CS welcomes eight outstanding faculty members

Thursday, September 10, 2015

The David R. Cheriton School of Computer Science is happy to announce the appointment of eight outstanding faculty members to the largest academic computer science research centre in Canada. These eight innovative and award-winning researchers will help us continue celebrating research excellence, collaboration, and entrepreneurship.

For more information about career opportunities in the David R. Cheriton School of Computer Science, please visit our Open Faculty Positions page.

Eric Blais

Algorithms and complexity

BMath, 2002 University of Waterloo 
MSc, 2006 McGill University,
PhD, 2012 Carnegie Mellon University 

Since completing his PhD, Blais has been the Simons postdoctoral fellow with the theory of computation group of the Computer Science and Artificial Intelligence Laboratory at the Massachusetts Institute of Technology. Dr. Blais’ research interests are in theoretical computer science, particularly in complexity theory. His work has included a focus on the complexity of boolean functions and on sublinear-time algorithms. He is interested in the interplay between computer science, combinatorics, and information theory (as an undergraduate at Waterloo he completed a minor in combinatorics and optimization). Dr. Blais will add significant strength to the algorithms and complexity group, complementing the research work currently taking place.

Lila Kari

Bioinformatics, algorithms and complexity

MSc, 1987 Bucharest University 
PhD, 1991, University of Turku 

Lila Kari is regarded as one of the world's experts in the area of biomolecular computation, that is using biological, chemical and other natural systems to perform computations. She won the Nevanlinna Prize for best mathematics PhD thesis in Finland, and has gone on to author more than 200 research papers. She is editor-in-chief for the journal Theoretical Computer Science, responsible for Part C - Natural Computing, and serves on the editorial boards of the journals Natural Computing and Journal of Universal Computer Science. She has additionally served as a member of the board of directors of the Fields Institute for Research in Mathematical Sciences, the UK EPSRC Peer Review College , on the NSERC Grant Selection Committee on Computing and Information Systems and the NSERC Herzberg-Brockhouse-Polanyi Prize joint selection committee. At the University of Western Ontario she has received numerous awards, and was Canada Research Chair in Biocomputing.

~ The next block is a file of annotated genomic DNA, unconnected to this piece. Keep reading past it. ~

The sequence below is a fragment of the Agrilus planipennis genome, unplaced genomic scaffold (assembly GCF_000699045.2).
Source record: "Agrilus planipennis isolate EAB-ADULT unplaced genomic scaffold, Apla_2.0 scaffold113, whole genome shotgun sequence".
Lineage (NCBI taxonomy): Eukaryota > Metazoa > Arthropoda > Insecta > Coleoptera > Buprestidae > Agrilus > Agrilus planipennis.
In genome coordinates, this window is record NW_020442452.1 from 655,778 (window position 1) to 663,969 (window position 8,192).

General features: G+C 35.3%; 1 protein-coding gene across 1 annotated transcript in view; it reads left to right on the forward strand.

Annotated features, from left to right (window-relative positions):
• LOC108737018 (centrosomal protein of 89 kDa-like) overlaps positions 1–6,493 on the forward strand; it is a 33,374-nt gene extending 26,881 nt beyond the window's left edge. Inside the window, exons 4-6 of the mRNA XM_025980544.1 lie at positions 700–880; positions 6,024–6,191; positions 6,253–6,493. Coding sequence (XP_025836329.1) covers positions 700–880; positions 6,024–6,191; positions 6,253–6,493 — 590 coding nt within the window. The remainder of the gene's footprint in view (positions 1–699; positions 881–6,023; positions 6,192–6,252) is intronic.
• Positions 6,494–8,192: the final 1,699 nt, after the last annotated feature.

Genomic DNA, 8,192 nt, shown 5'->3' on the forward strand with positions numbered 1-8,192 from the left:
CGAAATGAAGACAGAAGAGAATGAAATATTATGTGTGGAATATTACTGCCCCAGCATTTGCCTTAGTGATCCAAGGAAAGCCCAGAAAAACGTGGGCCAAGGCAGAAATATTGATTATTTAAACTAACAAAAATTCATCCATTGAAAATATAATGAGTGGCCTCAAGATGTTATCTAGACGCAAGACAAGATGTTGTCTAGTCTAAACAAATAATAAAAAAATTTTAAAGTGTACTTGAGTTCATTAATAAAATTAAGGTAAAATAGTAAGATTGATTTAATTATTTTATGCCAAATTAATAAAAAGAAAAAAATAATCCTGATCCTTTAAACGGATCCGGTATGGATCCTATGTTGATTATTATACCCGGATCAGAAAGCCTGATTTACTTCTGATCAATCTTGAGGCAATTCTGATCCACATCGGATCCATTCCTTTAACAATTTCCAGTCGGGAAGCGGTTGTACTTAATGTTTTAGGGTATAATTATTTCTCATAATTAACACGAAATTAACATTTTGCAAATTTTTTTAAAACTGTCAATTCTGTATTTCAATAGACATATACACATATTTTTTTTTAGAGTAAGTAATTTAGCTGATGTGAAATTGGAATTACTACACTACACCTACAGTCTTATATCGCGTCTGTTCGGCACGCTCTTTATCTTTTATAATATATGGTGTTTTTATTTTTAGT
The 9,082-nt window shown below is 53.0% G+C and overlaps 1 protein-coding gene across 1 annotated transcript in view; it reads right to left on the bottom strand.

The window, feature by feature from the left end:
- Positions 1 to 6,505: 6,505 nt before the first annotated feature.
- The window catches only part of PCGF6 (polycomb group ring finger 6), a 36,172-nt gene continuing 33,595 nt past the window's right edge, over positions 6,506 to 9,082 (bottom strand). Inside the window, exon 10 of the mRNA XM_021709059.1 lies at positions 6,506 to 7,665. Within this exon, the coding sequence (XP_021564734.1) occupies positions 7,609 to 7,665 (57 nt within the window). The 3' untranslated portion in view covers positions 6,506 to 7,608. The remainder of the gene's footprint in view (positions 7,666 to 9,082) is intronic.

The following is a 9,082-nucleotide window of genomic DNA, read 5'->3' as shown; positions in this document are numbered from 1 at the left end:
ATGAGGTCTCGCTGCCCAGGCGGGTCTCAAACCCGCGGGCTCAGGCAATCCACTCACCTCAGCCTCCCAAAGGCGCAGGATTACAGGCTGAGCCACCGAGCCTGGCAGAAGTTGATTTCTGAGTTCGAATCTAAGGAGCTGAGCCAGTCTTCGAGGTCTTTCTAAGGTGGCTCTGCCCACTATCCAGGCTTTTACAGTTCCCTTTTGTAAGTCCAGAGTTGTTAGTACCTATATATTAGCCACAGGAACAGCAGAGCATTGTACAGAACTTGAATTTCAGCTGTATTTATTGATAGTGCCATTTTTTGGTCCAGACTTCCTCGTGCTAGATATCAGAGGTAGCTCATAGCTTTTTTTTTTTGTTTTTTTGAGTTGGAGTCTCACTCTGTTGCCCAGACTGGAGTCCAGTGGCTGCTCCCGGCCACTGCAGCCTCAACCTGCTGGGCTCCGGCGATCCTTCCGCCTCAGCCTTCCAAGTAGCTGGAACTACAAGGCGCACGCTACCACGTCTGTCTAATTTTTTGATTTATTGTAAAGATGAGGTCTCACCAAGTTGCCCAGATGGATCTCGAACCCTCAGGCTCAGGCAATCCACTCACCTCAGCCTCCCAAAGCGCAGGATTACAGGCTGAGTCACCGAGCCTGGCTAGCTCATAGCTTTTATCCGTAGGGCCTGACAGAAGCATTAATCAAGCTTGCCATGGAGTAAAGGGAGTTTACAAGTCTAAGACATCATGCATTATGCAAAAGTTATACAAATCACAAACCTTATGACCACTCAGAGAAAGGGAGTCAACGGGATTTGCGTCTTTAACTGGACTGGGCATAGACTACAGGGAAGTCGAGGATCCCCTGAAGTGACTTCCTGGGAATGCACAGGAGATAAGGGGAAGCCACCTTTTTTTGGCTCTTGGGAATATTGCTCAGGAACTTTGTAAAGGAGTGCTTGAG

Lap Chi Lau

Algorithms and complexity

BSc, 2000 The Chinese University of Hong Kong 
MSc, 2003 PhD, 2006 University of Toronto

From 2007 to 2012 Lau was an assistant professor at the Chinese University of Hong Kong and since 2013 has been an associate professor at the same university. Dr. Lau’s research interests are in theoretical computer science, particularly the design and analysis of algorithms and algorithmic graph theory. His work is very well known, appearing in the highest-quality journals and conferences related to theoretical computer science. Several of his results are considered to be important breakthroughs in the area. Dr. Lau will add significant strength to the algorithms and complexity group and his expertise will also benefit other research groups, such as symbolic computation.

Edith Law

Human-computer interaction

BSc, 2000 University of British Columbia
MSc, 2005 McGill University
PhD, 2012 Carnegie Mellon University